$15/15 meals: The Week that Was

What a weekend! It was so nice to catch up and really break down the week that was $15/15 meals. Despite the fact that we all attacked the challange in slightly different manners, the results were very consistent. But before I get into the details lets go back to the beginning.


The $15/15 challenge started as an experiment to see how healthy we could eat for $1 a meal for five days. Rather than falling to the temptations and the mentality that the best way to fill up on a budget inevitably leads you to the McDonald’s dollar menu or the processed and packaged food aisles, we set out hoping to eat nutritionally balanced meals with as much variety as we could. Everything we consumed would be counted in the $15 whether it was from the pantry or from the store. The only exceptions being olive oil, salt, pepper, vinegar, coffee and alcohol. If the last two had not been included as exceptions, I imagine those around us would have gotten real sick of this challenge. Other than that, the rest was up to us. It was never a question of if? It was more a question of how. We knew we could have limited our caloric intake and essentially starve to make the five days but that certainly wasn’t the point. I wanted to feel full. I wanted to feel healthy. And most importantly, I was hoping to learn a bit about my food choices and eating habits…

So back to the results…As we discussed our experiences from the past week, the most prevalent topic was that of waste. It takes some creativity but it’s amazing how much you can get out of ingredients, much of which we waste on a regular basis. Whether its taking the ends of the carrots for the stock I made, or saving the ends of a roll to make breadcrumbs for meatballs, I was forced to be a bit crafty because of my budget. But this craftiness has implications far beyond a budget. The environmental impact of waste goes hand in hand with the economic repercussions of our decisions. But even beyond these important social issues, at the route of cooking, wasting ingredients is a waste of flavor.

One of the inherent problems with cooking for yourself is that flavor. So many people rely on restaurants and other sources because of a lack of confidence. But next time you are eating out, pay attention to the ingredients in your dish. Sure the composed dish may be well beyond what you think your capable of, but ultimately the best food is made up of a balance of flavors; flavors available in the same ingredients that have always been accessible along with those that have become more and more available to us. How many times have you bought boxed chicken stock? Or what about those seasoned bread crumbs? These are just two simple example of how you can take back your food! Trust me, homemade tastes better and the added bonus of exuberance of self accomplishment is well worth the extra time and effort.

The other factor we all thoroughly agreed on was perception of hungry. When’s the last time you felt hungry? If your reading this mid-day you may be feeling that hunger at this very moment. Snacking to make it through the afternoon? Loading up at lunch time to make sure you won’t give in to the snacking? I have a better idea, one that became increasingly clear over the course of the week. Fill up on essential protein and simple carbohydrates and listen to your body, not your boredom.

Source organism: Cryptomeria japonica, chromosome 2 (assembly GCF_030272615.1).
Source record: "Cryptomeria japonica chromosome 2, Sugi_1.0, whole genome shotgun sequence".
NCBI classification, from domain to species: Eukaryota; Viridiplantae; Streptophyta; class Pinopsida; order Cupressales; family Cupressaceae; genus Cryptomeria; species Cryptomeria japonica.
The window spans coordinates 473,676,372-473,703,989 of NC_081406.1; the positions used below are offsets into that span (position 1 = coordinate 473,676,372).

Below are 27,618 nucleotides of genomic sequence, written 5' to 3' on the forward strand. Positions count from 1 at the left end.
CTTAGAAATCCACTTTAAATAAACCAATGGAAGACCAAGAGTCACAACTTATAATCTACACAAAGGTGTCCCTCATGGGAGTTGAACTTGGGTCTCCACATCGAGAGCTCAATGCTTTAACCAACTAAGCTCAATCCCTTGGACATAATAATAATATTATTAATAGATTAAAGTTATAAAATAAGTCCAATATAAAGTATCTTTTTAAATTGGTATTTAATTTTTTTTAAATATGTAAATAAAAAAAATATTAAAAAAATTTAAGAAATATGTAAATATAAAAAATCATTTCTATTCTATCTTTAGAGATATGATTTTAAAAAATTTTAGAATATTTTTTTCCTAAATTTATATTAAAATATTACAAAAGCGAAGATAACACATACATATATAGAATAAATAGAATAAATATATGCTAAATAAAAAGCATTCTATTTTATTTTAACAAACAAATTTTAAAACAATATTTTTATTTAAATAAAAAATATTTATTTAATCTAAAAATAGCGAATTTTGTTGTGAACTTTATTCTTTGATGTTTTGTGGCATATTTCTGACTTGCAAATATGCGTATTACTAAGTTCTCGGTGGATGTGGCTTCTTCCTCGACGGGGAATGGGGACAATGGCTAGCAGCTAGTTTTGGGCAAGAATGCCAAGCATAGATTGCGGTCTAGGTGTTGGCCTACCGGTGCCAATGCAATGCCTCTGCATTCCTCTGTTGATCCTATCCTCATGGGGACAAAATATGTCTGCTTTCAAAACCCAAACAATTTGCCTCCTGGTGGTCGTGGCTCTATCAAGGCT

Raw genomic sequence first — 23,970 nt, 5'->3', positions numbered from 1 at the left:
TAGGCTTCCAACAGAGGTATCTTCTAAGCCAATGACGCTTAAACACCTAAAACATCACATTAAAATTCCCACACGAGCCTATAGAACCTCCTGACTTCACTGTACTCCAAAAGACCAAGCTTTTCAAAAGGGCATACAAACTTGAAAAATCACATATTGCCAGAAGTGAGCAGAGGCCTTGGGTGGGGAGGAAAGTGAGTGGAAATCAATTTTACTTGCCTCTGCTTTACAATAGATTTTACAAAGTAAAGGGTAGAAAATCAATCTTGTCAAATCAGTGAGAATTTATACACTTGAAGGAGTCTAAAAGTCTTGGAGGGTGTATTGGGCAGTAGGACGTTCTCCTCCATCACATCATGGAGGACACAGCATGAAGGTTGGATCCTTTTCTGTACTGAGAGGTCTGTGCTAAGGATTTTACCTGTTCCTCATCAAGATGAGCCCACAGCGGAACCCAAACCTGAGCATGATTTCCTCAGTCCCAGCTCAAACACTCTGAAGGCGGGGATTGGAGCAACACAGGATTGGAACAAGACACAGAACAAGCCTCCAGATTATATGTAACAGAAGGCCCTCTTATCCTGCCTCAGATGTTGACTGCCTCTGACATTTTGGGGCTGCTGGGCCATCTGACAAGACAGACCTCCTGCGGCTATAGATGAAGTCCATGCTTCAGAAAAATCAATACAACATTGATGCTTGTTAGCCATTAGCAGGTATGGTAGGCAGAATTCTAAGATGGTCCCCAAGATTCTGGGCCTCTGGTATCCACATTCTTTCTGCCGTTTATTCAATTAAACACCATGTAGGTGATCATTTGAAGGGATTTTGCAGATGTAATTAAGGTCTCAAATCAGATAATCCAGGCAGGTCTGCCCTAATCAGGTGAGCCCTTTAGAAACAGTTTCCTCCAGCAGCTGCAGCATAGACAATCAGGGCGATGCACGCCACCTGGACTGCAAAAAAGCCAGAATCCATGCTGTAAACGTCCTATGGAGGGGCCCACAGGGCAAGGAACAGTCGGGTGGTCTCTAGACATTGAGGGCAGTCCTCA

Our brains are pretty amazing! But sometimes we listen to them too much. As we eat and our bodies start to digest the food, we will burn what is necessary and store the rest. However, this system doesn’t work as well as we would expect it to; our brains neglect to remind us of that storage. Just because you stored up those leftovers, doesn’t mean your body will use it, especially if you continue to eat more. So the more your body gets used to eating, the more it craves. Now this may not be the most scientific explanation but if you break it down, this argument is not only valid but certainly prevalent. Why do you think those who are severely overweight have such a hard time decreasing their intake?

However, in our case we had no choice.  So as we focused more on providing our bodies with nutritionally packed food, we ate less and in return desired less. Rather than feeling hungry, we felt energetic. Rather than pining for our next meal, there was a patient excitement. I didn’t weigh myself before and after because weight is certainly not a direct correspondence to health (and I forgot) but there is no question I lost a pound or two. But with a shift towards those simple carbohydrates and lean proteins, this weight loss was achieved the right way. As Nancy suggested, maybe the best way to lose weight isn’t by counting calories, but rather by counting dollars and cents. Of course this assumes you are making good decisions

So what next? Where do we go from here? There’s no way I could keep this budget going and expect to keep my sanity. But just because I plan on spending more than $1 a meal, doesn’t mean the impact won’t be evident. I hope you’ll continue to see these good decisions in my future posts as I promise to maintain the focus of healthy, affordable foods. But in the meantime, lets keep this conversation going. One of the interesting arguments we barely touched on was the importance of shopping organic and local. The stricter your budget, the harder this becomes and despite my best efforts, my purchases of these ingredients were limited. But as I mentioned previously, I hope to run this experiment again, with a few of you getting involved in the process. I know I have a few takers already but the more the merrier!


And if you were wondering about our celebratory feast? Would you believe me if I told you that the main component wouldn’t have cost us a dime during our week long challenge? That is unless you count the man hours it took us to catch all of these delicious clams!


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